Why do we think that this proposal, and specifically the access to water provisions in article 13 of the proposed directive, breaches subsidiarity? Ultimately, we do not see any reason why the EU is better placed than member states to tackle the issue. In what way would the decision of one member state to improve universal access to drinking water and promote its use have a deleterious effect on neighbouring member states or on the EU’s internal market? We note in our reasoned opinion:

“The Commission fails to provide any explanation in its proposal…as to the necessity of action at EU level to improve access to drinking water or the greater benefit of acting at EU level.”

The Commission justifies its proposal by pointing to the European citizens’ initiative on the right to water, which urged EU institutions and member states to ensure that all citizens enjoy the right to water and sanitation, and urged the EU to achieve universal access to water and sanitation. The Commission also points to resource efficiency and compliance with the UN sustainable development goals. Of course the EU should listen to its citizens and seek to achieve resource efficiency, including by reducing single-use plastics—that is important, as of course is compliance with the SDGs—but is an EU requirement for water fountains in all public spaces really necessary and the best way of achieving those objectives?

The Commission and the UK Government both argue that the proposal allows member states a margin of discretion. The European Scrutiny Committee does not agree that there is sufficient discretion. We are also concerned that the Commission has not complied with the requirement in the subsidiarity protocol to provide a detailed assessment of subsidiarity, which should be substantiated by quantitative and qualitative indicators, ideally including a full cost-benefit analysis.

Finally, I understand that reasoned opinions have been or are likely to be adopted by three other Parliaments or Chambers. Although the threshold for a yellow card may not be reached on this occasion, it is welcome to see continued national parliamentary engagement in EU matters.

It is a pleasure to serve under your chairmanship, Mr Wilson. I thank my hon. Friend the Member for Mid Dorset and North Poole for explaining the reason for this debate on the Commission proposal on the drinking water directive recast. The Commission proposed the recast in order to take account of existing and emerging pressures on drinking water, the EU commitment to the UN sustainable development goals and the European citizens’ initiative, Right2Water.

The UK has a very high level of water quality. In 2016 the Drinking Water Inspectorate chief inspector’s report for England reported compliance rates of 99.96% for water supplied by water companies and 95.8% for private water supplies, such as boreholes and natural springs. Most member states achieve between 99% and 100% compliance rates, with the UK achieving overall one of the highest at 99.9%. Some non-compliance is due to domestic systems, for example tap hygiene or plumbing metals; therefore, 100% is very difficult to achieve.

The Drinking Water Inspectorate was established in 1990 to provide independent assurance that the water industry delivers safe and clean drinking water to consumers, and it does a great job. Since privatisation, £140 billion has been invested in infrastructure, with benefits for the customer and the environment. Leakage levels are down by around a third and two thirds of our beaches are classed as excellent, up from one third pre-privatisation. The percentage of samples failing drinking water quality standards has fallen from between 1.5% and 2% in the early 1990s to below 0.2% in the last few years. The Government expect continuing significant investment by water companies to uphold that quality.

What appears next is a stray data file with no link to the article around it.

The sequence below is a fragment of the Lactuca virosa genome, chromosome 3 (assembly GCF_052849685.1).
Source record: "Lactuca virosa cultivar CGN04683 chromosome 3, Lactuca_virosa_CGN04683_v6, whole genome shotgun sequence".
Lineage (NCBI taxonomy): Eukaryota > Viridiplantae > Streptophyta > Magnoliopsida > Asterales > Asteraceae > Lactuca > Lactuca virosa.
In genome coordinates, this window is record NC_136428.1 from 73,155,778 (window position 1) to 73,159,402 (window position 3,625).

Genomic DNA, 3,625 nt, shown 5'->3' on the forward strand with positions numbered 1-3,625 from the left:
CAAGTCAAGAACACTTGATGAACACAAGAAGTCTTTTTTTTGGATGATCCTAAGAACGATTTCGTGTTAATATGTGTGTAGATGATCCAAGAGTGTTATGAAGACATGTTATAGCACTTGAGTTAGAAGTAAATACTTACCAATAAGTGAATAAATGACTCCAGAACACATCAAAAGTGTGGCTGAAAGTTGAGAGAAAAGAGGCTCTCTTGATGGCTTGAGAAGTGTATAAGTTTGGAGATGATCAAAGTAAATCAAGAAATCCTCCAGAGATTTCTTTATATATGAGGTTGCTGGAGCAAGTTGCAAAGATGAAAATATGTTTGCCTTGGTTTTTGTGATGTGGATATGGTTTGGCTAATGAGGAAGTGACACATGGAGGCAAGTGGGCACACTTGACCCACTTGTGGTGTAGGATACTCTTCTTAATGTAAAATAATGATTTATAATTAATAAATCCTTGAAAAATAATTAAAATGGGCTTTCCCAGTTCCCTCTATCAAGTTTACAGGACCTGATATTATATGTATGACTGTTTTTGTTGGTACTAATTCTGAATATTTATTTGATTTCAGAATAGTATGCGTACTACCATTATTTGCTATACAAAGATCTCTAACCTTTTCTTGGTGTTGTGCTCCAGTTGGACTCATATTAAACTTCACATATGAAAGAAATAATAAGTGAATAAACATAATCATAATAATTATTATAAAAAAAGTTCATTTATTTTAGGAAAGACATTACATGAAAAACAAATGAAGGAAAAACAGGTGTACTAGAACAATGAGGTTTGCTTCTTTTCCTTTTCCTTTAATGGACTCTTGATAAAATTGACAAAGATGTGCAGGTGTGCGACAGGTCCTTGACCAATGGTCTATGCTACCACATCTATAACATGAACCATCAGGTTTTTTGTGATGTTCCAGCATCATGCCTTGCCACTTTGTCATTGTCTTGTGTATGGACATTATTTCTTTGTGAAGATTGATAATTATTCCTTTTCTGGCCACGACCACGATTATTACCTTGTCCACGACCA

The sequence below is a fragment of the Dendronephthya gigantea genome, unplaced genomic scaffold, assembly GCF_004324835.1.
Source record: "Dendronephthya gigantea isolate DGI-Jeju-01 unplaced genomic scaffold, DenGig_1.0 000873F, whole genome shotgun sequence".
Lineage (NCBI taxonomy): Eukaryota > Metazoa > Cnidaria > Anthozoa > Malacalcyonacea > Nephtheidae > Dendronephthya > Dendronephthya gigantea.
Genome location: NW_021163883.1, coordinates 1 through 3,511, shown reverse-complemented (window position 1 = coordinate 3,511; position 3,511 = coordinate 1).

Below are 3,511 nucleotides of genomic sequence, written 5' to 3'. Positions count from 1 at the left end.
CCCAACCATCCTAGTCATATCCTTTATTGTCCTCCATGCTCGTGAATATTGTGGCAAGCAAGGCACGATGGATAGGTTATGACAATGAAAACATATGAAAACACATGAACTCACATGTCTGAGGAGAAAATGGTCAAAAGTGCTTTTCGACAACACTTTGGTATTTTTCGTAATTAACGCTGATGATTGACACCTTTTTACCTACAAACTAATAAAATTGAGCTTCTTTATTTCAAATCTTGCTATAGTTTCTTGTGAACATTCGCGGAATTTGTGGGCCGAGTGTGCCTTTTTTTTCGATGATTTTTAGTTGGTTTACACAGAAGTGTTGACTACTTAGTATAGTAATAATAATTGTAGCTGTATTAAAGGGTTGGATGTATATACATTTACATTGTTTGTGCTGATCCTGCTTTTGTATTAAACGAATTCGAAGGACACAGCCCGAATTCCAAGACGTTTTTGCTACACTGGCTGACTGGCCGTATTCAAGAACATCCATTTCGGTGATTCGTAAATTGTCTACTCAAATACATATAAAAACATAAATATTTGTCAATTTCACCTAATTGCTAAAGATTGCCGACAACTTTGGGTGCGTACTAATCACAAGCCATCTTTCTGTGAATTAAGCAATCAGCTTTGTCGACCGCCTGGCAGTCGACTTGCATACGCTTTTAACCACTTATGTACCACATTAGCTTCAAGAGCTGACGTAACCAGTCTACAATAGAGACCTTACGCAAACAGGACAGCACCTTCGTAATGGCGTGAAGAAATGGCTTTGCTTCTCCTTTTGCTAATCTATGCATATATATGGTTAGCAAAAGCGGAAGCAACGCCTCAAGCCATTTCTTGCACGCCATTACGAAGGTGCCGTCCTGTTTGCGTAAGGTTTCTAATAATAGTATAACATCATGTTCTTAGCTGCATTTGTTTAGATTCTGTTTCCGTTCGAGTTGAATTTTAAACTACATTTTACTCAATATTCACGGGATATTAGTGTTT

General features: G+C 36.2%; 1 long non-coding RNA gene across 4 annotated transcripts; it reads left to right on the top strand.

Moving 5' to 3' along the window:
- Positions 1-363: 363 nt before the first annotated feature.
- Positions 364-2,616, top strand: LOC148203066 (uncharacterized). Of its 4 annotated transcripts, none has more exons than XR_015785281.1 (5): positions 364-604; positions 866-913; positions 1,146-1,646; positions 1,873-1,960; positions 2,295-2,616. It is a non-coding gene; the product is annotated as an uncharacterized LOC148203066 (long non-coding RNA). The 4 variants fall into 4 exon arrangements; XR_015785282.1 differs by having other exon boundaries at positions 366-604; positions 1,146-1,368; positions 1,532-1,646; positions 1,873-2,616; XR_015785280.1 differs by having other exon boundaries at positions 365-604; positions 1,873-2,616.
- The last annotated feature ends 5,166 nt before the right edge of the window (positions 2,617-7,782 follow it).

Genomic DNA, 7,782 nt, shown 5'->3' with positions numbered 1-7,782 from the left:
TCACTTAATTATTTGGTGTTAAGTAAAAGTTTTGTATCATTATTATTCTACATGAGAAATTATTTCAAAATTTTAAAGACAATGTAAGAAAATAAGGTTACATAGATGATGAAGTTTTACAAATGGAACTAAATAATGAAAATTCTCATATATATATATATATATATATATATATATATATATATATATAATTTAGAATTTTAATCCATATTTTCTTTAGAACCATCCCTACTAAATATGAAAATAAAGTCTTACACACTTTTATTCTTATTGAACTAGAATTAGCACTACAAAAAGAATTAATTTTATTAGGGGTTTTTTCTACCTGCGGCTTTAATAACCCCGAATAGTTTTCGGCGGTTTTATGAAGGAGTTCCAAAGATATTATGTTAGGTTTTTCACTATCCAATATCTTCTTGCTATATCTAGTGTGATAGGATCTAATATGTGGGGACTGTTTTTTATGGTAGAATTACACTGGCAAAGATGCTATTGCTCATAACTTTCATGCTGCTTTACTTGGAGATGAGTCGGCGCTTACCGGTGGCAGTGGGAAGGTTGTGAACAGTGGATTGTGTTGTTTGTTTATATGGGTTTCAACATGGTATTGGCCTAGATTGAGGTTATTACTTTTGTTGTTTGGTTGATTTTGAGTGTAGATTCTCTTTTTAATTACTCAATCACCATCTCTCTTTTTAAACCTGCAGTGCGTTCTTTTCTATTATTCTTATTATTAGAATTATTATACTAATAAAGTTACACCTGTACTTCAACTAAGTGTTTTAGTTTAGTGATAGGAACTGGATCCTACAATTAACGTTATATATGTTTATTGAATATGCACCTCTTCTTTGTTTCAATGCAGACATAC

The Government are highly supportive of having the cleanest drinking water possible. That is consistent with our 25-year environment plan and our ambition to leave the environment in a better state than we inherited it. However, the Commission’s proposal is complex, and for that reason the Government are still considering it, which includes discussion with the devolved Administrations.

One example of complexity is the Commission’s approach to water quality parameters. The World Health Organisation has challenged the effectiveness of some of the parameters currently used, yet the Commission chooses to maintain them or to apply an even stricter approach than the World Health Organisation recommended. We want to understand why that is deemed necessary. For instance, perfluorinated compounds, a by-product of fire-fighting foam, currently are monitored only where they might pose a risk to health. That is because contamination is usually localised to very specific areas. The proposal imposes a requirement to analyse all water supplies for their presence. Analysis of these compounds is expensive and specialised, and not all laboratories have the capability. That could lead to an increase in customer bills or we may need to require a new formulation for fire-fighting products.

Article 13 on access to water, which is the specific article of concern to the European Scrutiny Committee, urges all EU institutions and member states to ensure that all inhabitants enjoy the right to water and sanitation. The Government agree with that objective. The Government have also taken steps to support the increased availability of water freely available to the public. Water companies are working to create a network of water refill points across England for refillable water bottles. Many retailers will offer to refill water bottles, and we are working across Government to encourage transport hubs and retailers to extend their provision of free water and to publicise that to members of the public.